[Thanks, John]

Continue reading Sezmi’s cable / satellite alternative TV service to shut down Monday, won’t be missed

Sezmi’s cable / satellite alternative TV service to shut down Monday, won’t be missed originally appeared on Engadget on Sat, 24 Sep 2011 00:46:00 EDT. Please see our terms for use of feeds.

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Google TV apps for TNT, TBS leak out briefly, reveal authenticated streaming on the way

Thursday, September 22nd, 2011

We’re still waiting for Google TV products to officially get their big update with Honeycomb and access to the Android Market, but compatible apps are already leaking out. NewTeeVee points out a couple from TNT and TBS (which also allow Google TV streaming from their websites) that briefly appeared and will let pay-TV subscribers stream episodes directly over the internet, similar to the iOS apps both networks have already rolled out. Turner confirmed the existence of the TV Everywhere apps, while Google expressed its hope to see more authenticated apps like these and the existing HBO Go access on the platform, as opposed to simply ending up blocked. That’s bad news for cord-cutters hoping for an online only machine, but with the majority of viewers still hooked into satellite, cable or IPTV it may be the only way to make Google TV a viable platform right now. All signs point to the update arriving at the end of this month, we should find out more about these apps and others like them then.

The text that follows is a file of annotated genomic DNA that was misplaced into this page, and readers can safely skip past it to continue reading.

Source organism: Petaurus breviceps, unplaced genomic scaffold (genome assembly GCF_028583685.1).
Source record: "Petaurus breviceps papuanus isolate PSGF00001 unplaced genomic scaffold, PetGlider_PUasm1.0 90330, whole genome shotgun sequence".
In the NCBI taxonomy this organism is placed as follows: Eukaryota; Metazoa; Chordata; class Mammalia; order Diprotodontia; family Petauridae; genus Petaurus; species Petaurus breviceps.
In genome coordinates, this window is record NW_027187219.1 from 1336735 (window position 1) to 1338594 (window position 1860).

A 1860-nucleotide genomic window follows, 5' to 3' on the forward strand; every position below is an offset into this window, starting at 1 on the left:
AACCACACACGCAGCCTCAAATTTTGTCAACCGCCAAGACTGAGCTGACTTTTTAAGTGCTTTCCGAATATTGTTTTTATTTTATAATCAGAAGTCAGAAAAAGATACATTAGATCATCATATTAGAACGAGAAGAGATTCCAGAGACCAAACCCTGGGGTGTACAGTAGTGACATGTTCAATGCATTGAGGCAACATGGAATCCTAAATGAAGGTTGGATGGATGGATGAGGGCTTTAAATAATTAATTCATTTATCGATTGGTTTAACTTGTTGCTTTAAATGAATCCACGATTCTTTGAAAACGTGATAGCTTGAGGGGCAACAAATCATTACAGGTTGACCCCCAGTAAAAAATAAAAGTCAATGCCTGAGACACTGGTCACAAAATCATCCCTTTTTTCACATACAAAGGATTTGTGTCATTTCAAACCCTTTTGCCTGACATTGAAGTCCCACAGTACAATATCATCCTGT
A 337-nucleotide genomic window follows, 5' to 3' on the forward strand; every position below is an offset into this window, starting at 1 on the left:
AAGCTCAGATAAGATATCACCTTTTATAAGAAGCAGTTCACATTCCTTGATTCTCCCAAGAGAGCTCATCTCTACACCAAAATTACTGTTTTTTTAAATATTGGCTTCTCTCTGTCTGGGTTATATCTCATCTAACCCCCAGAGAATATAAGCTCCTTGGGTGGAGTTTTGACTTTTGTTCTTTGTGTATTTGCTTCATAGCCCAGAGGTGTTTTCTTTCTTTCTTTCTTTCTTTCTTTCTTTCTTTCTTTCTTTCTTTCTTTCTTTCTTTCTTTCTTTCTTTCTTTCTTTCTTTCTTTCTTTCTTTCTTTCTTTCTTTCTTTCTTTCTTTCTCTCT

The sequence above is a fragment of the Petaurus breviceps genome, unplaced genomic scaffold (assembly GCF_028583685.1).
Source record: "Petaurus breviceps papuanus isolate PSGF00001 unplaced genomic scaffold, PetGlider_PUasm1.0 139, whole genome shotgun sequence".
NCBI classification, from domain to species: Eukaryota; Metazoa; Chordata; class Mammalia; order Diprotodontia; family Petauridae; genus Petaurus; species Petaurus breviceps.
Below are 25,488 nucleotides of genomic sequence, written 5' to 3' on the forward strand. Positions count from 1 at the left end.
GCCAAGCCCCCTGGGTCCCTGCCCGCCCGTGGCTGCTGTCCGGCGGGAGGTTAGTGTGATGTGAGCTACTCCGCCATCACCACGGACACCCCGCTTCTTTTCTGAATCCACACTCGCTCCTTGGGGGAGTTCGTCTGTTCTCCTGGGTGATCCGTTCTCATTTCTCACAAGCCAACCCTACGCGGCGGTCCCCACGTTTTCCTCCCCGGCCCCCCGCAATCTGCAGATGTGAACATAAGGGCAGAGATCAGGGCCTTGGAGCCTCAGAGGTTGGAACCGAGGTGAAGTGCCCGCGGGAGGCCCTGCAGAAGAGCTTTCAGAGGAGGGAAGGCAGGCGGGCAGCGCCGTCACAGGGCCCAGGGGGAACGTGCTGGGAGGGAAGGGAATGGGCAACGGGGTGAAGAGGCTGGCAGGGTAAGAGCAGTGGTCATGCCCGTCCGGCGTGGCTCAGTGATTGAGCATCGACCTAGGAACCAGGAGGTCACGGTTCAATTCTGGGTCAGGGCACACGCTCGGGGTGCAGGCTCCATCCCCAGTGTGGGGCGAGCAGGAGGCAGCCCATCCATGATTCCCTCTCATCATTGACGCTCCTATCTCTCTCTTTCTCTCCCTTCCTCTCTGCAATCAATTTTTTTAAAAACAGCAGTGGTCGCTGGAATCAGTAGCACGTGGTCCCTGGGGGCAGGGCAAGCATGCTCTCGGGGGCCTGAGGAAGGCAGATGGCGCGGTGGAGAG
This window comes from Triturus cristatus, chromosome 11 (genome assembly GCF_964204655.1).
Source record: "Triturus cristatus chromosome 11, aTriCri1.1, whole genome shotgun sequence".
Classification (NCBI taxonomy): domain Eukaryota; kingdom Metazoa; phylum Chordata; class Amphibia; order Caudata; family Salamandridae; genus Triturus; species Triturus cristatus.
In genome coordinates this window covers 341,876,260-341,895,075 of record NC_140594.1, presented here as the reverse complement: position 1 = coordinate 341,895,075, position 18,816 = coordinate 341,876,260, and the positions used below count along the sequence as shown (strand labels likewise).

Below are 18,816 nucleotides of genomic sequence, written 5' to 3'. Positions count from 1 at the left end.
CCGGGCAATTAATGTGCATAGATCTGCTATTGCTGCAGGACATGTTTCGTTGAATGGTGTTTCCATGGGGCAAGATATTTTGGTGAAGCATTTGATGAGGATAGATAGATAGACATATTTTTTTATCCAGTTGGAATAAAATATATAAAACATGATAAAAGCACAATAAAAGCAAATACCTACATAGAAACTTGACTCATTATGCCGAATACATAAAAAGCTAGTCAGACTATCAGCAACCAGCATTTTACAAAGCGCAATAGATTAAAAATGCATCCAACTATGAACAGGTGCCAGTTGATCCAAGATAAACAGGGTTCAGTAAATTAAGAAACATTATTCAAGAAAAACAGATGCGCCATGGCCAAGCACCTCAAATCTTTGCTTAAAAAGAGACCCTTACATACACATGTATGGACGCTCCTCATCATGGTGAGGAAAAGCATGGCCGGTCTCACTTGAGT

Google TV apps for TNT, TBS leak out briefly, reveal authenticated streaming on the way originally appeared on Engadget on Thu, 22 Sep 2011 18:08:00 EDT. Please see our terms for use of feeds.

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Netflix to stream more first-run movies thanks to deal with FilmDistrict

Wednesday, December 1st, 2010